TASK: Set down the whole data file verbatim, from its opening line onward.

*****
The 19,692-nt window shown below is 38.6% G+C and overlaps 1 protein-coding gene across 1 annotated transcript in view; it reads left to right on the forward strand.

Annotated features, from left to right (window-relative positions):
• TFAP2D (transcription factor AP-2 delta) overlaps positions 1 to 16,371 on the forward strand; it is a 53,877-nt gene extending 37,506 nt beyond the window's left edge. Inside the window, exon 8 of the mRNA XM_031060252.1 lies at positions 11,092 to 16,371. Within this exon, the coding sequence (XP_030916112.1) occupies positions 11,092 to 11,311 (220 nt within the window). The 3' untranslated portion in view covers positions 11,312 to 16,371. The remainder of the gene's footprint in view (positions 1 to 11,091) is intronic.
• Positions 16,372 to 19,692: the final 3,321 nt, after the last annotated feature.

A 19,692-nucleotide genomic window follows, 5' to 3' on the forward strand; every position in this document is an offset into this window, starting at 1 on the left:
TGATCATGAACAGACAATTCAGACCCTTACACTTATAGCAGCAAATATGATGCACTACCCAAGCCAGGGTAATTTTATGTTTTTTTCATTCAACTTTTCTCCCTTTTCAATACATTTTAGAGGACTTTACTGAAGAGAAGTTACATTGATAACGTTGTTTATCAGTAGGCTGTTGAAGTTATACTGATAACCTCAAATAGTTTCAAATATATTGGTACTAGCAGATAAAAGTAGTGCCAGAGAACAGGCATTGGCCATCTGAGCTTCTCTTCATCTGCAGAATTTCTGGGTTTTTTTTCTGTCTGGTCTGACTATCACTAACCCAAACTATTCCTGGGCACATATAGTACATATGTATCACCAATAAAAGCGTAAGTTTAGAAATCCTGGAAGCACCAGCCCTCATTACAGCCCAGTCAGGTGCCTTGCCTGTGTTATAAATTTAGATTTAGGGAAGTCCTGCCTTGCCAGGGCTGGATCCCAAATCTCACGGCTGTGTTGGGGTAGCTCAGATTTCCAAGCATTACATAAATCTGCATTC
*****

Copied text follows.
The 19,692-nt window shown below is 38.6% G+C and overlaps 1 protein-coding gene across 1 annotated transcript in view; it reads left to right on the forward strand.

Annotated features, from left to right (window-relative positions):
• TFAP2D (transcription factor AP-2 delta) overlaps positions 1 to 16,371 on the forward strand; it is a 53,877-nt gene extending 37,506 nt beyond the window's left edge. Inside the window, exon 8 of the mRNA XM_031060252.1 lies at positions 11,092 to 16,371. Within this exon, the coding sequence (XP_030916112.1) occupies positions 11,092 to 11,311 (220 nt within the window). The 3' untranslated portion in view covers positions 11,312 to 16,371. The remainder of the gene's footprint in view (positions 1 to 11,091) is intronic.
• Positions 16,372 to 19,692: the final 3,321 nt, after the last annotated feature.

A 19,692-nucleotide genomic window follows, 5' to 3' on the forward strand; every position in this document is an offset into this window, starting at 1 on the left:
TGATCATGAACAGACAATTCAGACCCTTACACTTATAGCAGCAAATATGATGCACTACCCAAGCCAGGGTAATTTTATGTTTTTTTCATTCAACTTTTCTCCCTTTTCAATACATTTTAGAGGACTTTACTGAAGAGAAGTTACATTGATAACGTTGTTTATCAGTAGGCTGTTGAAGTTATACTGATAACCTCAAATAGTTTCAAATATATTGGTACTAGCAGATAAAAGTAGTGCCAGAGAACAGGCATTGGCCATCTGAGCTTCTCTTCATCTGCAGAATTTCTGGGTTTTTTTTCTGTCTGGTCTGACTATCACTAACCCAAACTATTCCTGGGCACATATAGTACATATGTATCACCAATAAAAGCGTAAGTTTAGAAATCCTGGAAGCACCAGCCCTCATTACAGCCCAGTCAGGTGCCTTGCCTGTGTTATAAATTTAGATTTAGGGAAGTCCTGCCTTGCCAGGGCTGGATCCCAAATCTCACGGCTGTGTTGGGGTAGCTCAGATTTCCAAGCATTACATAAATCTGCATTC